After decades, it seemed there was finally a general bipartisan consensus – even if unspoken by some – that the so-called, “War on Drugs” was a failed one. Formally kicked off and coined in 1971 by President Nixon, it began with a primary focus on drug addiction treatment. However, it morphed over the next decade with the Reagan’s, “Just Say No” campaign to one of heavy-handed enforcement, including harsh minimum mandatory penalties on even low-level, non-violent drug offenders.
But there was a recognition over time that this hyped enforcement did little to curb drug use, didn’t make communities safer and actually had a disproportionate impact on lower income and minority communities. In the last decade, there has been a reversing trend that once again focuses on treatment and has peeled back some of the tougher penalties for low-level drug crimes. Marijuana is now legal in most states (including Florida) for medicinal purposes and in a handful of states for recreational use and sales.
However, some are concerned that new U.S. Attorney General Jeffrey Sessions may be preparing to crack down once more. Sessions has a long history of disdain for drug use and drug users. Still, some thought it unlikely he would return to policies that had proven unpopular and ineffective. Still, some of his recent comments seem to indicate he may not back down.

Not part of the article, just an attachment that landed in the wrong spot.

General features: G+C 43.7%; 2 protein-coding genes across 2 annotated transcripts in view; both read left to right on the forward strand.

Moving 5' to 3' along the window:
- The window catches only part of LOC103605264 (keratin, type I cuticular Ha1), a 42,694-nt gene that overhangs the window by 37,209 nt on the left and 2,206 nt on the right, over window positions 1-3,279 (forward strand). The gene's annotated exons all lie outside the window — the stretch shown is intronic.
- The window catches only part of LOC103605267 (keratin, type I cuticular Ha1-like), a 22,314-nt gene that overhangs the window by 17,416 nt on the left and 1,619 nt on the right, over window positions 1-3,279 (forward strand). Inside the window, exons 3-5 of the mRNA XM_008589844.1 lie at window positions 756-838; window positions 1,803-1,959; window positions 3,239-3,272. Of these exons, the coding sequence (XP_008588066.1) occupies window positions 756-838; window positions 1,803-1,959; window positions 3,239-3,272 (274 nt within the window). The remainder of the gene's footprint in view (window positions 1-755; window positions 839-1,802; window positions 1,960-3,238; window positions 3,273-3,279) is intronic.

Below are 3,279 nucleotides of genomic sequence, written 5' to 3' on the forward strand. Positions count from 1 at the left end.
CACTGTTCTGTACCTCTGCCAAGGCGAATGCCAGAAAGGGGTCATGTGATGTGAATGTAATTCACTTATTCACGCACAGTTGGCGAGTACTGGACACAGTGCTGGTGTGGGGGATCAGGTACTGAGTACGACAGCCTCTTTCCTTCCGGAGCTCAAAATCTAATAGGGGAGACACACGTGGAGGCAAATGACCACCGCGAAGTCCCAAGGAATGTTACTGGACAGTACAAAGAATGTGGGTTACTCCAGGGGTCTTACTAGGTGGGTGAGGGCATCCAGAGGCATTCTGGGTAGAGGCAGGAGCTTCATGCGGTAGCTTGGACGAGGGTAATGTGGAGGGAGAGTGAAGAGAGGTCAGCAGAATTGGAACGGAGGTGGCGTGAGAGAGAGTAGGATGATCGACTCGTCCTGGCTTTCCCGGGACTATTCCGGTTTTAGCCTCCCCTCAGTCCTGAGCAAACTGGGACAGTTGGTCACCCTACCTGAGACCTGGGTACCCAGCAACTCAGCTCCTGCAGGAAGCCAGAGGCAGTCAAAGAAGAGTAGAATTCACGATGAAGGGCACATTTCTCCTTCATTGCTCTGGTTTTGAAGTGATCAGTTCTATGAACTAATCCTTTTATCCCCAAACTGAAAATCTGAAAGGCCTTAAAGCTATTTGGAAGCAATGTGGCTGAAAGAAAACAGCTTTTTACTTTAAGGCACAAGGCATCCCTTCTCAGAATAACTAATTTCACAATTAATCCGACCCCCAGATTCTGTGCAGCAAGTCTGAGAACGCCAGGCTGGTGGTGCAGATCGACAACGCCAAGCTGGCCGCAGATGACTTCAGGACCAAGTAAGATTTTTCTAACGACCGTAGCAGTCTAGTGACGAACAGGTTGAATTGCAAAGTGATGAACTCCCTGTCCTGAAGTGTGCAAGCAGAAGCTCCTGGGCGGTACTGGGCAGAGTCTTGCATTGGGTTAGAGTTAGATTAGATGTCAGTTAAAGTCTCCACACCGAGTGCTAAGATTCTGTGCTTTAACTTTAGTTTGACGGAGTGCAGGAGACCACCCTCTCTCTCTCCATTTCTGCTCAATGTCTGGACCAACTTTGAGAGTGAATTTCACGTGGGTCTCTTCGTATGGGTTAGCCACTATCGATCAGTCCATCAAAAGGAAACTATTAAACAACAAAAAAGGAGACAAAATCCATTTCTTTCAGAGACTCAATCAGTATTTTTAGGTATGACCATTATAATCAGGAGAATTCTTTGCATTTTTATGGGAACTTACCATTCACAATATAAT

According to Business Insider, Sessions blames drugs for the recent rise 3 percent rice in violent crime between 2014 and 2015. (It should be noted that crime rates are still at a historic low.) Sessions believes this uptick isn’t a typical deviation, but rather an indicator of a major sweeping trend toward rising crime. To combat it, he has outlined a campaign with three strategies:
- Tougher criminal enforcement.
- Increased treatment programs.
- Better prevention (i.e., campaigns like, “Just Say No.”)
Meanwhile, numerous studies suggest this is an unwise strategy, and locking up more people for drug crimes tends only to exacerbate the problem by burdening those convicted with prison time and criminal records that make it more difficult to reintegrate back into society.
Other professors have been critical of Sessions’ outspoken support for Project Exile, which focuses on heavy punishments for those who are gun offenders, but does little to actually stop the flow of firearms into those communities in the first place. In cities where Project Exile has been enacted, researchers have opined similar rates of reduction in homicides and gun crimes would have been realized with or without the project. What that means is it didn’t actually make anyone safer.
With regard to marijuana enforcement, Sessions says he remains “intolerant” of drug use, and railed against even medical marijuana use, arguing that increased access to the drug will open the doors to riskier and more dangerous drugs. He further argued the drug was dangerous in and of itself. However, there is evidence to suggest marijuana could actually help treat opioid and heroin addiction. Sessions has not settled on whether he will keep the Cole Memo from the Obama era, which directs the U.S. Justice Department to put prosecution of marijuana businesses complying with state law on the low priority list.
Call Fort Lauderdale Criminal Defense Attorney Richard Ansara at (954) 761-4011. Serving Broward, Miami-Dade and Palm Beach counties.
Jeff Sessions ‘appears intent on taking us back to the 1980s’ and the ‘War on Drugs’, March 17,2017, By Jeremy Berke, Business Insider
More Blog Entries:
Marijuana Laws May be Disparately Enforced on College Campuses, March 22, 2017, Drug Defense Attorney Blog